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decided: May 15, 1911.
MATTER OF HARRIS, BANKRUPT.
CERTIFICATE FROM THE CIRCUIT COURT OF APPEALS FOR THE SECOND CIRCUIT.
MR. JUSTICE HOLMES delivered the opinion of the court.
In this case the District Court made an order that the bankrupt should deposit his books of account in the office of the receiver, there to remain in the custody of bankrupt; the latter to afford the receiver free opportunity to inspect the same, but the receiver to use and to permit them to be used only for the purpose of the civil administration of the estate and not for any criminal proceeding. It was ordered further that in case of subpoena or other process to the receiver for their production, he should notify the bankrupt, to the end that the bankrupt might have an opportunity to raise the question of his constitutional privilege. The bankrupt petitioned the Circuit Court of Appeals to revise the order. It appears that he made to a commercial
agency a written statement of his assets and liabilities January 4, 1908, but he declined to testify concerning it, as it might tend to criminate him, several creditors having threatened him with prosecution for having obtained merchandise from them by that means. He also made oath that the books contained evidence that might tend to incriminate him; which was confirmed by an affidavit of his attorney. The receiver desired the books in order to ascertain what disposition was made of the assets alleged in the statement to the agency. On the other side the bankrupt was willing to allow an inspection if he could save his right that the books should not be used against him in a criminal trial; but he excepted to the order on the ground that no statute protected him from the knowledge gained from the books being used to find and get evidence that might be used against him in a criminal prosecution. He relied upon the Fifth Amendment and Counselman v. Hitchcock, 142 U.S. 547. The Circuit Court of Appeals certifies the question whether the order was a proper exercise of the authority of the Bankruptcy Court.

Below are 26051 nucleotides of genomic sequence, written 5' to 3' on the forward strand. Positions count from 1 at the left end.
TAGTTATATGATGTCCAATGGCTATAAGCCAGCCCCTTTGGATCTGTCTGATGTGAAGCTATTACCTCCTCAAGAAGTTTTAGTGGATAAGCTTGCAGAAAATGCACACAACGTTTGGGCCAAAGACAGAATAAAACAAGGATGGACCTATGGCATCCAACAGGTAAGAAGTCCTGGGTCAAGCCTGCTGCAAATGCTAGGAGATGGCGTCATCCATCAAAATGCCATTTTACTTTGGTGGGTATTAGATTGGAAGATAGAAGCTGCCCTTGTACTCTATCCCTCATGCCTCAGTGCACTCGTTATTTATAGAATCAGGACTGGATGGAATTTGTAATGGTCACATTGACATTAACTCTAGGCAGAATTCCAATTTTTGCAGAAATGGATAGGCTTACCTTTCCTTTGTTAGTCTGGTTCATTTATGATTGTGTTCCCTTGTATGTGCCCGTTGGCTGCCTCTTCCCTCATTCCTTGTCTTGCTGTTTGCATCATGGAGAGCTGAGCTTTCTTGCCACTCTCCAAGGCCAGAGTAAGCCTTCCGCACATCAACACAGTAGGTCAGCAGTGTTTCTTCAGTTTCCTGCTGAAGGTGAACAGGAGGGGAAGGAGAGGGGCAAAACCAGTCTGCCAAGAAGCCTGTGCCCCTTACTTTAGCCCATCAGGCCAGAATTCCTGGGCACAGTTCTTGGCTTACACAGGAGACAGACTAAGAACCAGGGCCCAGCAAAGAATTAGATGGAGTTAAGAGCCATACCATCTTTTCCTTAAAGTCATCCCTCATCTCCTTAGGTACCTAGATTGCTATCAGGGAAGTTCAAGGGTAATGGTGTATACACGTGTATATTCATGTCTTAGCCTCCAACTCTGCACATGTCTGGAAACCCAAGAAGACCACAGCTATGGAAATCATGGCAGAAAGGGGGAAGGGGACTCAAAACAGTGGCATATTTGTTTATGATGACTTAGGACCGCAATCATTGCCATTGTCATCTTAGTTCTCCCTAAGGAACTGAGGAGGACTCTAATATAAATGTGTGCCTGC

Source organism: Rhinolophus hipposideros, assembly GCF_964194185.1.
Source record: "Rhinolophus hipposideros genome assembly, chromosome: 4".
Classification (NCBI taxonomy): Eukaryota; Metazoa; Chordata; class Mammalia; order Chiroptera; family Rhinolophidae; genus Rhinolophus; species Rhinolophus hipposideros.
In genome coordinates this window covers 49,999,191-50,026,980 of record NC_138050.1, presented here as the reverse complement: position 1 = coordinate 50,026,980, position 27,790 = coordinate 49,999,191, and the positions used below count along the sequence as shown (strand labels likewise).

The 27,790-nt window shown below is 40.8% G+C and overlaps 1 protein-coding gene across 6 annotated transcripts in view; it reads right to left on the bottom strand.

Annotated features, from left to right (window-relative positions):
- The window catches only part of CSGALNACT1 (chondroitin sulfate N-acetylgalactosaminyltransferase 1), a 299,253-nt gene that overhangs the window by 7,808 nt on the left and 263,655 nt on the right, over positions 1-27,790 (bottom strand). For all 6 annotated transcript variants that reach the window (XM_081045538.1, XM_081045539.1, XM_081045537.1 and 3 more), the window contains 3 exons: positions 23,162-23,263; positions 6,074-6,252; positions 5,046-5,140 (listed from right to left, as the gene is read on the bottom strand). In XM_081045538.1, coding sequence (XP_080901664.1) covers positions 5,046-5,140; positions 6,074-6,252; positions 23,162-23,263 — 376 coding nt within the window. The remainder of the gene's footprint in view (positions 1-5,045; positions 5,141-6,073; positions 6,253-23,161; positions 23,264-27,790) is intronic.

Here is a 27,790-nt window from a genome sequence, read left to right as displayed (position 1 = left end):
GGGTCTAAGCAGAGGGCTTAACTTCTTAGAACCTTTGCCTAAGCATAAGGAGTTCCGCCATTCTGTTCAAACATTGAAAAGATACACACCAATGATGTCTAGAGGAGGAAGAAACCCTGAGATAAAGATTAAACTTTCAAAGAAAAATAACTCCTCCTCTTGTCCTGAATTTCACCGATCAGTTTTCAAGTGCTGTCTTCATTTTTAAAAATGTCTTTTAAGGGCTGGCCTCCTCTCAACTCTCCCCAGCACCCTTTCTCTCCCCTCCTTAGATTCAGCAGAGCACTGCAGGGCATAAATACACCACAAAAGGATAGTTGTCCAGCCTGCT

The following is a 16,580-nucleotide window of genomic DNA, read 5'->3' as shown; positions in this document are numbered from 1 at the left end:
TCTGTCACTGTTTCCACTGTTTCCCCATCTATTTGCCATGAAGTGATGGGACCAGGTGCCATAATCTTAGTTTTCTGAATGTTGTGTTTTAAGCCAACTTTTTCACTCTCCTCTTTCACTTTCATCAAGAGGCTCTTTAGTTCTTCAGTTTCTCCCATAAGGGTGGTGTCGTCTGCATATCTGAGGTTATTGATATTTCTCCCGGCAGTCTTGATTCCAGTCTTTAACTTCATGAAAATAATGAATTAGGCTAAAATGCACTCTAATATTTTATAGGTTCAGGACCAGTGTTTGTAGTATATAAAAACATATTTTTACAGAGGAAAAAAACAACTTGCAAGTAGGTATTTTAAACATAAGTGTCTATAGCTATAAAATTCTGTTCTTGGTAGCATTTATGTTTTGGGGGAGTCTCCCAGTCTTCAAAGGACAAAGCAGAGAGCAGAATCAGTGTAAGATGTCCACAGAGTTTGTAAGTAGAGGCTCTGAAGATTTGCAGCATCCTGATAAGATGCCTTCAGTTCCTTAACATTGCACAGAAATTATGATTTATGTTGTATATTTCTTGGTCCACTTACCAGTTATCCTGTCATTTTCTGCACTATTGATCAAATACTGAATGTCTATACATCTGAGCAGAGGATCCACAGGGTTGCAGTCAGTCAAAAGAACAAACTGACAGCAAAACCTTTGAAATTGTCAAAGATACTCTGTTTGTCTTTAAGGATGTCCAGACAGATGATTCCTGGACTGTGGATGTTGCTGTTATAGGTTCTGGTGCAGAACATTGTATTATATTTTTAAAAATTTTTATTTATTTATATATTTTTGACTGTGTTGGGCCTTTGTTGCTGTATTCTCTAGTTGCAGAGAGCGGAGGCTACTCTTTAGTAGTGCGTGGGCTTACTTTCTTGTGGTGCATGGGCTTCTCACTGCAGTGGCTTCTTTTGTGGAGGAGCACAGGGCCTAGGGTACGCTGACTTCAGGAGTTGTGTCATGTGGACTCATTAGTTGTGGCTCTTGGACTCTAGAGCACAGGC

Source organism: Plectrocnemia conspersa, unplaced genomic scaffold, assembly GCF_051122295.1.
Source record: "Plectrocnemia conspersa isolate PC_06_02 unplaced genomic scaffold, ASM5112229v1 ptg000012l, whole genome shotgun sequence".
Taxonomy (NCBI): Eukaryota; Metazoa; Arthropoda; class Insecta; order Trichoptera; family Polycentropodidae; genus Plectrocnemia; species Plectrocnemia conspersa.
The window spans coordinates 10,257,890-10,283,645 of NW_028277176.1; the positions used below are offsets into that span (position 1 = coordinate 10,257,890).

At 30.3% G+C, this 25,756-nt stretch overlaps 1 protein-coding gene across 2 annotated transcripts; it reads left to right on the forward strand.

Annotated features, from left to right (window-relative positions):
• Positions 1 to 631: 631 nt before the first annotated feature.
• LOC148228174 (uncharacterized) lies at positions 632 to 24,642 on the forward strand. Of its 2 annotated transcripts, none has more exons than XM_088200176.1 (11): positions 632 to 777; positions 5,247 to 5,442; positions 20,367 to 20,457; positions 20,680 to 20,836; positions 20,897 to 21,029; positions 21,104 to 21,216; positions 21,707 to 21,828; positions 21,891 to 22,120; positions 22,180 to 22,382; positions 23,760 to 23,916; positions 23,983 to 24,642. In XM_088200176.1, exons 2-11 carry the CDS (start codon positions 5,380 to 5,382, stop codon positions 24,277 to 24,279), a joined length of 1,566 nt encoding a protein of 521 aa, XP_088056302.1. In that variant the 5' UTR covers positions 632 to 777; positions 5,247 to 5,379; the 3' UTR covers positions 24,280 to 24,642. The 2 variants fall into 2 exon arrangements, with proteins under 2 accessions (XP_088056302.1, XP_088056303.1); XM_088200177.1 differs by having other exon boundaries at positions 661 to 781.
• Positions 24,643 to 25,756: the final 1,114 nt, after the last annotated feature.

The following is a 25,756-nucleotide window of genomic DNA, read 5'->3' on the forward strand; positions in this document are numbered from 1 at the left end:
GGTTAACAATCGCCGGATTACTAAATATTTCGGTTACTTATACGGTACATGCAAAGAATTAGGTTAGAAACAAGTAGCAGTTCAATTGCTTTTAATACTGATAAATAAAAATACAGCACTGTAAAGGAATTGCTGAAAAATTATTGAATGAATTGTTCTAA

If the order to the bankrupt, standing alone, infringed his constitutional rights, it might be true that the provisions intended to save them would be inadequate and that nothing short of statutory immunity would suffice. But no constitutional rights are touched. The question is not of testimony but of surrender -- not of compelling the bankrupt to be a witness against himself in a criminal case, present or future, but of compelling him to yield possession of property that he no longer is entitled to keep. If a trustee had been appointed, the title to the books would have vested in him by the express terms of § 70, and the bankrupt could not have withheld possession of what he no longer owned, on the ground that otherwise he might be punished. That is one of the misfortunes of bankruptcy if it follows crime. The right not to be compelled to be a witness against oneself is not a right to appropriate property
that may tell one's story. As the bankruptcy court could have enforced title in favor of the trustee, it could enforce possession ad interim in favor of the receiver. § 2. In the properly careful provision to protect him from use of the books in aid of prosecution the bankrupt got all that he could ask. The question certified is answered
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